The number of Covid-19 patients in the world exceeded 18 million on Monday, and the World Health Organization (WHO) warned that the consequences of the pandemic will be felt for decades to come.
More than 690,000 people have died due to the Covid-19 virus since it first appeared in China late last year, reports HINA.
New sources of infection are being recorded in countries that managed to bring the infection under control at an earlier stage, and many governments are now being forced to reintroduce quarantine measures, despite fears of further economic collapse.
A state of emergency was declared in the Australian state of Victoria on Sunday, and the authorities introduced the night curfew as the strictest measure so far in the fight against the spread of coronavirus. A curfew has been introduced in Melbourne for the next six weeks, a ban on gatherings at weddings is in force, and schools and universities are returning to 'online' teaching.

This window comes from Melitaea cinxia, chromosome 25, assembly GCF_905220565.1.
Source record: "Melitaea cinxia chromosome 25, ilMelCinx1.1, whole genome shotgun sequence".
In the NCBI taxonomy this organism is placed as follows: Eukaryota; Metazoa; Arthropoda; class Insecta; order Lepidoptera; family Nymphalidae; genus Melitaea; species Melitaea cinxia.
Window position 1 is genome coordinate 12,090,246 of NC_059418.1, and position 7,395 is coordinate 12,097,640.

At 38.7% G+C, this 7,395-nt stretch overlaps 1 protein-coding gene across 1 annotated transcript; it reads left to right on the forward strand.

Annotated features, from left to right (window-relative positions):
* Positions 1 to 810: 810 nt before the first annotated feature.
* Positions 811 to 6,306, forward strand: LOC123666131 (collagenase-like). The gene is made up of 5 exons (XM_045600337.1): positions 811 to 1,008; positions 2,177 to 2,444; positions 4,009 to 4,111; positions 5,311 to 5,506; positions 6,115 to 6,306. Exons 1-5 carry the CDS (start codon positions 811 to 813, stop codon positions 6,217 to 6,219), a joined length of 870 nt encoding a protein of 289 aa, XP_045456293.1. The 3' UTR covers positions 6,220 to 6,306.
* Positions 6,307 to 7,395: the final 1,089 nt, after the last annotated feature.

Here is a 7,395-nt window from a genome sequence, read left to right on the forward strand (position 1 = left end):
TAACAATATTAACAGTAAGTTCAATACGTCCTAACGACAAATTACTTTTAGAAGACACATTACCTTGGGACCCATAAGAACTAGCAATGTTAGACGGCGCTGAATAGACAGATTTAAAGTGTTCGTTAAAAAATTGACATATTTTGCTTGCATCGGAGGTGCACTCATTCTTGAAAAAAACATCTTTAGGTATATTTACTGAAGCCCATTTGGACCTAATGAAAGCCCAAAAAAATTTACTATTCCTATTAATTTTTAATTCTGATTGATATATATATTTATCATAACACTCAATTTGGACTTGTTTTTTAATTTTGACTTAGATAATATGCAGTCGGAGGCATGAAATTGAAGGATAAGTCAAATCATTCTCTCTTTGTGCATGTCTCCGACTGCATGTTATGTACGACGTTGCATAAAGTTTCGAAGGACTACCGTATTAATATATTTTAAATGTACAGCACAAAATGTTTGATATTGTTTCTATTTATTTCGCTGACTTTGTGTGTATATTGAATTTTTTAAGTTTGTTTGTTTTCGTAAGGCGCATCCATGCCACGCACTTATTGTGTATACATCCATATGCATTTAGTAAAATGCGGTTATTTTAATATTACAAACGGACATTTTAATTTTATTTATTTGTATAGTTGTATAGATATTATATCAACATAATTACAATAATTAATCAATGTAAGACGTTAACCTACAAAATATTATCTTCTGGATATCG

In other parts of the world, the situation is much more difficult, and in South Africa the number of infected has exceeded half a million.
Possible fatigue in fight against Covid-19
In Latin America, unwanted records are being broken, bringing the world's hardest-hit region closer to 5 million infected people, reaching 200,000 deaths on Saturday.
Latin America, which has about 8 percent of the world’s population, has close to 30 percent of those infected and dead worldwide. The most affected countries in Latin America are Brazil and Mexico, which make up nearly three-quarters of all deaths in the region. Brazil, the hardest hit country in the region and the second worst hit in the world, has more than 2.73 million infected and more than 94,000 dead.
Six months after the WHO declared a global health crisis due to the new coronavirus, the UN agency is now warning of possible "fatigue" in the fight against the pandemic. The WHO said Covid-19 continues to pose a major global threat, adding that the effects of the pandemic would be felt for "decades to come".